Waimate’s wily pests are about to be tempted with lethal treats

Green balls flavoured with peanut butter are being placed on stakes in remote Mackenzie district hill country, where they are likely to appeal to the Bennett’s wallaby population. The third batch, following two deliveries of non-toxic balls about a week apart, will contain cyanide that produces a quick death after being eaten by the marsupials.

The project is part of Environment Canterbury’s biosecurity work to reduce pest numbers. . .

Chopping out a career in the mostly male world of butchery – Christina Persico:

Think of a butcher and you generally think of a man – but Kayla Scott thinks it’s a job for anyone.

The 21-year-old is an apprentice at the Kiwi Butcher Shop in New Plymouth, where she has worked on and off for five years.

“It’s quite a full on, energetic kind of job…There’s never a dull moment,” she says.

“It’s usually more challenging because you don’t want it to be labelled as a male’s job, because anyone can do it.

“It is quite tricky trying not to be like, ‘I’m in a male’s job’.” . . .

First crop at New Zealand School of Winegrowing picked and ready – Oliver Lewis:

The first crop of students have signed up to the New Zealand School of Winegrowing, which had its official launch in Blenheim on Wednesday night.

The school, the first of its kind in New Zealand, was set up by Marlborough Boys’ and Marlborough Girls’ colleges with assistance from the wine industry.

About 40 people attended the launch event, which Boys’ College assistant principal James Ryan described as an opportunity to promote the school. . .

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I’ve got mud in my blood.


Voting age women outnumber men

September 19, 2016

Statistics New Zealand has marked Suffrage Day with a media release which says voting-age women in New Zealand outnumbered men by about 137,000 at the 2013 Census, and women are more likely to vote.

In 1893, New Zealand became the first nation in the world to grant women the right to vote. This year, Suffrage Day (September 19) comes just as local government voting papers go out on 16–21 September.

Census figures showed there were more than 1.66 million women in New Zealand aged 18 years and over (18+), compared with about 1.53 million men.

Women on average live longer than men which will account for some of the difference but just as women are more likely to vote, I wonder if they’re more likely to fill out census forms.

Women are more likely than men to vote in general and local government elections, according to past Statistics NZ General Social Surveys. In a survey after the 2011 general election more than 80 percent of women said they voted, compared with about 77 percent of men.

Almost 95 percent of women and men aged 65+ years said they voted in the 2011 general election, compared with just over half of those aged 18 to 24.

Voter turnout is lower for local government elections, at less than 65 percent for women and 62 percent for men. However, 87 percent of all those aged 65+ said they’d voted in local elections in a 2012 survey, compared with just 28 percent of people aged 18 to 24.

Census figures for 2013 showed there were 1.19 million European women in New Zealand aged 18+ years. There were about 193,000 Māori women in that age group, closely followed by almost 187,000 Asian women. Pacific women aged 18+ totalled about 90,000.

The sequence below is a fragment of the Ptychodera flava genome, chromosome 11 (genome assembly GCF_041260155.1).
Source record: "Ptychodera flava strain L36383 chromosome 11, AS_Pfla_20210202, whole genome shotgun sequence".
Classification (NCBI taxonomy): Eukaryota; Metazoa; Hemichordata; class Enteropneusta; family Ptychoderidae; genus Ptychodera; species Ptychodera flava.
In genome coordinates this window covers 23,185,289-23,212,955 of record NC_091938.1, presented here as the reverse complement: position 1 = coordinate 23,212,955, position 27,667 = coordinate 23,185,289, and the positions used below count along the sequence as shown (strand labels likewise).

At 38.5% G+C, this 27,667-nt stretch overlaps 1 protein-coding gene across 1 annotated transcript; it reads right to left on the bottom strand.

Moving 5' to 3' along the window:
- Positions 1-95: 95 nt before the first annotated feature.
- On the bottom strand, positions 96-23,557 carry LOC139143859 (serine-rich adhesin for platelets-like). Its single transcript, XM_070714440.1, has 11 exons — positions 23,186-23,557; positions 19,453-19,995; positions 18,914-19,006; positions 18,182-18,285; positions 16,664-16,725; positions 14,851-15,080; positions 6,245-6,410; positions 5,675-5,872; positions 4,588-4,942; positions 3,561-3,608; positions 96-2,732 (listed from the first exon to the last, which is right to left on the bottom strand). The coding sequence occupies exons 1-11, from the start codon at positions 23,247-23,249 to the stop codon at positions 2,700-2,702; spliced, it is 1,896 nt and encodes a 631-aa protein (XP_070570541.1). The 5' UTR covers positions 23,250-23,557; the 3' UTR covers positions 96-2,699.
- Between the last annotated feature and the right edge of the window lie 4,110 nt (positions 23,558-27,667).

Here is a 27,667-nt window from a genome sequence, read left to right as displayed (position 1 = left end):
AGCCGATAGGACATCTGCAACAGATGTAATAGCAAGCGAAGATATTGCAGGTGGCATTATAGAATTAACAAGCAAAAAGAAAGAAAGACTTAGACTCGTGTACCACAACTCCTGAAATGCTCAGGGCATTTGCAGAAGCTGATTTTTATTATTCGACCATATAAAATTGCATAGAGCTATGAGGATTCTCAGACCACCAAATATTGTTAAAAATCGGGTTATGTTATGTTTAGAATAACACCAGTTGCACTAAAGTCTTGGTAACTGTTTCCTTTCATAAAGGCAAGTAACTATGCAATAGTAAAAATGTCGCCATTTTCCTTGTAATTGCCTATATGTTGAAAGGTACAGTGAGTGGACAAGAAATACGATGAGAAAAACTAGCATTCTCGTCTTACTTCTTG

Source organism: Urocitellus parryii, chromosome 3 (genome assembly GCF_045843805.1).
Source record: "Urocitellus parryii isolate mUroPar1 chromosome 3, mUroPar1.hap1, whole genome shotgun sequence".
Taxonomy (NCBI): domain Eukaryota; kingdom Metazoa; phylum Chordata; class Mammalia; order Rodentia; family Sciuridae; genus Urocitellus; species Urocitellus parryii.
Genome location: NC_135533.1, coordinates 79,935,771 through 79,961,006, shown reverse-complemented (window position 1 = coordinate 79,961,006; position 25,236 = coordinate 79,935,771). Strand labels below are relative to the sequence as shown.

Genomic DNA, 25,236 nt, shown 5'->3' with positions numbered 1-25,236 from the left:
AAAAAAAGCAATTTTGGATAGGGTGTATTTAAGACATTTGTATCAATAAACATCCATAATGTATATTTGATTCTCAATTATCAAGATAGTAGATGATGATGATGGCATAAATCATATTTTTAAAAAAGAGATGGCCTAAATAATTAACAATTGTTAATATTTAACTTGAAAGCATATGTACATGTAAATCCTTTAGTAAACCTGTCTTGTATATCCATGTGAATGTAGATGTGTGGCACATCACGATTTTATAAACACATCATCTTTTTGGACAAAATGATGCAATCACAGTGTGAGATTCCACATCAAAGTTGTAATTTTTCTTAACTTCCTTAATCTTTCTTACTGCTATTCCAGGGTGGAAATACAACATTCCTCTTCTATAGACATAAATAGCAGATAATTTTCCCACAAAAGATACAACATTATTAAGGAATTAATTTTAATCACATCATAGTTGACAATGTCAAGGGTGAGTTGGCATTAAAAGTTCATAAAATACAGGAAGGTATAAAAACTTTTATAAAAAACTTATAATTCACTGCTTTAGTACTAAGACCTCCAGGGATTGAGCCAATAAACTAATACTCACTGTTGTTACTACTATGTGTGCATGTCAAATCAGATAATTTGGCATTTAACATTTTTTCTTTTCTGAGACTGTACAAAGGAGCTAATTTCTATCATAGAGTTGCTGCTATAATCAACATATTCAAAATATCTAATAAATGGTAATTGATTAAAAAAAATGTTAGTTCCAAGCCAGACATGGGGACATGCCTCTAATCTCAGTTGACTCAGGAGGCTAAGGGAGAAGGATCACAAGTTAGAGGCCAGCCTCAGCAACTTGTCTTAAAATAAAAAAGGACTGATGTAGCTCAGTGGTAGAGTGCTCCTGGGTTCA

The candidates in my district and regional council wards have been elected unopposed which means the only decision I’ll have to make is whether to support the sitting mayor, Gary Kircher, or his challenger whose name escapes me.

The mayor is generally considered to have worked well in his first term so I’ll be voting to give him a second one.


Rural round-up

January 15, 2016

The year ahead for agri-food – Keith Woodford:

The year ahead is going to be challenging for many of New Zealand’s farmers. There are no quick solutions for either dairy or sheep. Amongst the bigger industries, only kiwifruit and beef have a positive outlook. The wine industry could go in either direction this year. Among the smaller industries, manuka honey could be the one to watch.

Dairy
The year has started badly for dairy, with whole milk powder down 4.4% at the early January auction. For me, this number came almost as a relief. It could have been a lot worse. . . 

More cows stolen in Mid-Canterbury – Audrey Malone:

More than 100 dairy cattle disappeared without a trace from three Mid Canterbury farms during December.

A farm in Alford Forrest has lost 52 Friesian bull calves, while a farm south of Hinds lost 17 grown dairy cows.

It followed news that 36 cows disappeared from Mayfield farm over a two week period in December.

The farm owners are puzzled 

Jill Quigley, who owns the Mayfield farm with husband David, said rural Mid Canterbury was not a good place anymore.

“It just looks a little suspicious,” she said. . . 

New A2O section opened

A group of 40 people celebrated another milestone in The Alps 2 Ocean Cycle Trail in Duntroon yesterday afternoon.

Waitaki Mayor Gary Kircher officially opened the 28km section from Kurow to Duntroon – now totally off-road – in a short ceremony in the Waitaki Valley town. Mr Kircher said the trail would be a boon for the town’s economy, but also allowed locals to show ‘‘how proud people are of their community”. . . 

Hat tip: Utopia

High country meets town in rural games – Jill Galloway:

How far can you throw and catch a raw egg, throw a gumboot or spit a cherry stone? For that matter, how fast can you put up a fence or shear a sheep?

These skills will be tested when country comes to town in the New Zealand Rural Games at Queenstown next month.

Games founder Steve Hollander was in Palmerston North on his way to help run the events.

He said rural people from this area would take part in shearing and fencing.

Hollander said the games were about entertaining people, and no event was more than two hours long. He expected 8000 people over the two day event.  . . 

Lewis Road Creamery eyes China as potential export market – Fiona Rotherham: